Of Life, Recombinant tells multiple stories at once, opening up a wide aperture and displaying stunningly drawn vistas. The four-song suite makes for a fantastic headphone album, as small details invite your attention ever more deeply throughout…. The fugue-like state is but one-layer of Park’s suite. As they progress, ‘Game: Mutation,’ ‘Naught Opportune,’ ‘Are Variant,’ and the 30-minute ‘Of Life, Recombinant’ continually pitch one direction, pivot on multiple axes, and branch out in new directions. That’s true as much for the sonics—with pre-recorded material mixed and matched over itself—as it is for the emotional throughlines, in some cases leading listeners down long corridors of chilly anticipation, in others playing up the subtle intimacy of quiet tones…. And unmistakably, Park’s guitar is itself a treasure chest of delights—long, thrilling sections of beauty fold into chilly, dread-inducing dreamscapes, each of which will enchant and delight in equal measure. [Read the rest…]
Elsewhere, J. Vognsen, writing in Perfect Sound Forever, asked composers and performers (including myself) for our thoughts on failure in the context of creative work: “Why does some music end up not in the ears of listeners but in the dustbin, or perhaps never leaving the mind of the creator in the first place?”
Every piece I do leaves behind detritus of a creative life: abandoned exercises, studies, mockups, etcetera. A lot of my time and energy as a performer, specifically as an improviser, is spent in preparation; off-stage, in practice and in study. Testing things out, sometimes speculatively, sometimes with a particular goal in mind, sometimes creating studies to more clearly define a problem or problematic; these exercises and studies can help me hone in on a particular technique or strategy, they can help me discover better ways of getting from A-to-B….
But sometimes the creative detritus can be unplanned and have a greater impact—a greater impact on energy expended, on time and effort. [Read the rest…]
The piece is very much worth reading. In particular, I enjoyed reading, and really related to, Carla Kihlstedt’s take (“my creative failures… fall into three basic categories: The Hollow, The Half-baked and The Missed Marks”), and Nick Didkovsky’s telling of The CHORD Origin Story is a total blast.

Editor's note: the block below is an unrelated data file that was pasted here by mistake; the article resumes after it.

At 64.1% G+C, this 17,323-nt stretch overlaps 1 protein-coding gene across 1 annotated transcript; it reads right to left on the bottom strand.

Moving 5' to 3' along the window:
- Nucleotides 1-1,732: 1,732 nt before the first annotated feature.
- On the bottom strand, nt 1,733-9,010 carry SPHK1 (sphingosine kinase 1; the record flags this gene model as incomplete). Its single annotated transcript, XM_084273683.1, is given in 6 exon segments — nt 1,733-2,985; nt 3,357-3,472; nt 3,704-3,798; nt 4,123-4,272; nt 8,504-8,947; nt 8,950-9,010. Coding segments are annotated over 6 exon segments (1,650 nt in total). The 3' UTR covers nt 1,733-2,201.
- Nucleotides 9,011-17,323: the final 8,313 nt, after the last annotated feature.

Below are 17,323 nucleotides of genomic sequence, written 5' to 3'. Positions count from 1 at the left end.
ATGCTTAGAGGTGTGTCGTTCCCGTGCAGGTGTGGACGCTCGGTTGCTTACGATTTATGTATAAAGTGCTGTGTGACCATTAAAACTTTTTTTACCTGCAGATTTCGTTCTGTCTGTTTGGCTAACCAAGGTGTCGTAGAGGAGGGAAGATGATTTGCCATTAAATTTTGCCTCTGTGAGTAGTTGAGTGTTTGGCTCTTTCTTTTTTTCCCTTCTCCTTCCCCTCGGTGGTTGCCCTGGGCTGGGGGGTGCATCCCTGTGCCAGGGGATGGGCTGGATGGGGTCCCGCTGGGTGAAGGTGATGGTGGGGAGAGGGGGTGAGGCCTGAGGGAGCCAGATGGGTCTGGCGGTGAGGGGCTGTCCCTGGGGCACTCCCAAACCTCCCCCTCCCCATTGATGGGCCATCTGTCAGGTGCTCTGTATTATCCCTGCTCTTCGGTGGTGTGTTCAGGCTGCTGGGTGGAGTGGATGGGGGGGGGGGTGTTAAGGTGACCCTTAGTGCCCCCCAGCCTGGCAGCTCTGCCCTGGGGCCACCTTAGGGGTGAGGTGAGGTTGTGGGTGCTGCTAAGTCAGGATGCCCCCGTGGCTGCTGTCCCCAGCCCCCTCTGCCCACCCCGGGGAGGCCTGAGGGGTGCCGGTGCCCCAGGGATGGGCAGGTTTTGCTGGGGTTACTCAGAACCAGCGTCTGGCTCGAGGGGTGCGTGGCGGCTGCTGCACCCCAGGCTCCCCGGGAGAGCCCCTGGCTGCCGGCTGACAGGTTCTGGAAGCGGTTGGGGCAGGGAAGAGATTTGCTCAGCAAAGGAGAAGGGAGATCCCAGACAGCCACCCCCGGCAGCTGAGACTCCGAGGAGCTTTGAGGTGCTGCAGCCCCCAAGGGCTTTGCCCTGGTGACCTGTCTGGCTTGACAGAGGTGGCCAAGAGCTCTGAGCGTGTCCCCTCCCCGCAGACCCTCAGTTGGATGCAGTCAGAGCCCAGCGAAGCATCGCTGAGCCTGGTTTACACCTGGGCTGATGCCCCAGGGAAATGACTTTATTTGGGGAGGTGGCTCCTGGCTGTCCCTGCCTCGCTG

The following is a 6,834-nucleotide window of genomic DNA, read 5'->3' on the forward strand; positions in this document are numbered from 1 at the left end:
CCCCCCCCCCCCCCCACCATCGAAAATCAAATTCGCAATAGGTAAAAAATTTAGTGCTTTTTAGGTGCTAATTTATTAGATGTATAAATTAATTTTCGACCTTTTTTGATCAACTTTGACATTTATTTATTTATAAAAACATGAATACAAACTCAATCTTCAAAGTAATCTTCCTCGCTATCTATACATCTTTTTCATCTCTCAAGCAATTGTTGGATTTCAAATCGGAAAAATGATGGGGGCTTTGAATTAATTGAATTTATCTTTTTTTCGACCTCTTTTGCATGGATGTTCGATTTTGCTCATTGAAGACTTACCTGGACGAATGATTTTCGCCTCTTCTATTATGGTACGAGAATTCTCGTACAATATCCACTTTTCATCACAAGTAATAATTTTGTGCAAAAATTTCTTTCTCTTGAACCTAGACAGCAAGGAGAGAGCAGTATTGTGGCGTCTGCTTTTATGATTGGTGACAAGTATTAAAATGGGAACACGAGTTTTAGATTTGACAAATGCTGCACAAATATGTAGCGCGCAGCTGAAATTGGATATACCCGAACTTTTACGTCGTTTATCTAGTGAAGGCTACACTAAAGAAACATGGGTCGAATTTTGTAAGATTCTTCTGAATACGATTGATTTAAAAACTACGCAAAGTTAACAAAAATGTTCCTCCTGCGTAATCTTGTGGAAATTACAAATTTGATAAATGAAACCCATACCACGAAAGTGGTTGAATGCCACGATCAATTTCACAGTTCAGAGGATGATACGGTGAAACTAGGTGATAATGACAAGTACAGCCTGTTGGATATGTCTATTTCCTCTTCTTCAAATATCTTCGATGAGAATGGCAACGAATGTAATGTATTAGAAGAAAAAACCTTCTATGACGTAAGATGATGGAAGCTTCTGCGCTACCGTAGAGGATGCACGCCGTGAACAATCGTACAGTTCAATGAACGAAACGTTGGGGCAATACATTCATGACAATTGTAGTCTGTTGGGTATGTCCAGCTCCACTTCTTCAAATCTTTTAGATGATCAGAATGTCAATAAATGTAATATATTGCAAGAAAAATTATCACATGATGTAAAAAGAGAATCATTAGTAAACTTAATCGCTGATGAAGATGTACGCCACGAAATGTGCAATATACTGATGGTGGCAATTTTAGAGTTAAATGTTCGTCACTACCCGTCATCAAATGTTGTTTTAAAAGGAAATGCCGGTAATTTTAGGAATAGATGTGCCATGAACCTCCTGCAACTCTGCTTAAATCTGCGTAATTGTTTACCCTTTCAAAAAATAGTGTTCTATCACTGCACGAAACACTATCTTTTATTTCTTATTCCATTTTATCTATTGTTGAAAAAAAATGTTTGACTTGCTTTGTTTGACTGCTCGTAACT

EP available to stream via the free Bandcamp app, and to download in multiple formats including lossless.
I recall the exact moment I knew this group was something special, when, fifteen minutes into the 40 minute improvisation, the broken-machinery-rattle-buzzes-and-bumps of the guitars were joined by the melismatic lines of the soprano saxophone. And the trio refused to collapse that juxtaposition—letting that idiomatic dissonance remain standing—creating its own logic by force-of-will.
— Han-earl Park
Ten years ago, May 27, 2012, at ABC No Rio in the Lower East Side, Han-earl Park, Catherine Sikora and Nick Didkovsky took the stage for the first time as a trio. Before the events of 2020, the plan had been for the trio, after the release of a new album, to go on tour. But, as the rogue piece of genetic material danced its dance with humanity, the trio had to rethink that plan.
Park selected an excerpt from the recording of the trio’s Derby, 2017 performance to serve as the foundation for a new piece by the trio. He created custom music-minus-one mixes starting with a mix without the saxophone part. Sikora then recorded a new saxophone part. Park then created a mix with this new saxophone part, but without Didkovsky’s 2017 guitar. Didkovsky then recorded a new guitar part, and finally Park recorded a new guitar part to replace his 2017 performance.
So fascinating—it is clearly, undeniably Eris, but also not Eris—the components are all there but the interactions/atmosphere is totally different.
— Catherine Sikora
It’s like peering into a parallel universe and listening to what Eris in that world sounds like.
— Nick Didkovsky
And for the ‘B-side,’ the EP includes a remastered edition of the original source recording made in Derby five years ago.
Eris 136199 plays on the crossroads of noise, melody, rhythm, space, density, contrast, synchronicity, asymmetry, serendipity and contradiction. Eris 136199 is the corporeal, cyborg virtuosity of constructor and guitarist Han-earl Park; the noisy, unruly complexity of composer, computer artist and guitarist Nick Didkovsky; and the no-nonsense melodic logic of composer and saxophonist Catherine Sikora.
Han-earl Park is the instigator and mastermind behind Eris 136199, as well as groups including Sirene 1009 with Dominic Lash, Mark Sanders and rit., and co-conspirator in projects with Richard Barrett and others. Park is the constructor of the machine improviser io 0.0.1 beta++, and of Metis 9, a playbook of improvisative tactics. He has performed with Wadada Leo Smith, Paul Dunmall, Evan Parker, Lol Coxhill, Josh Sinton, Louise Dam Eckardt Jensen, Ingrid Laubrock, Gino Robair, Tim Perkis, Andrew Drury, Pat Thomas and Franziska Schroeder. His ensembles have performed at festivals including Freedom of the City (London), Brilliant Corners (Belfast), ISIM (New York), CEAIT (Los Angeles) and Sonic Acts (Amsterdam).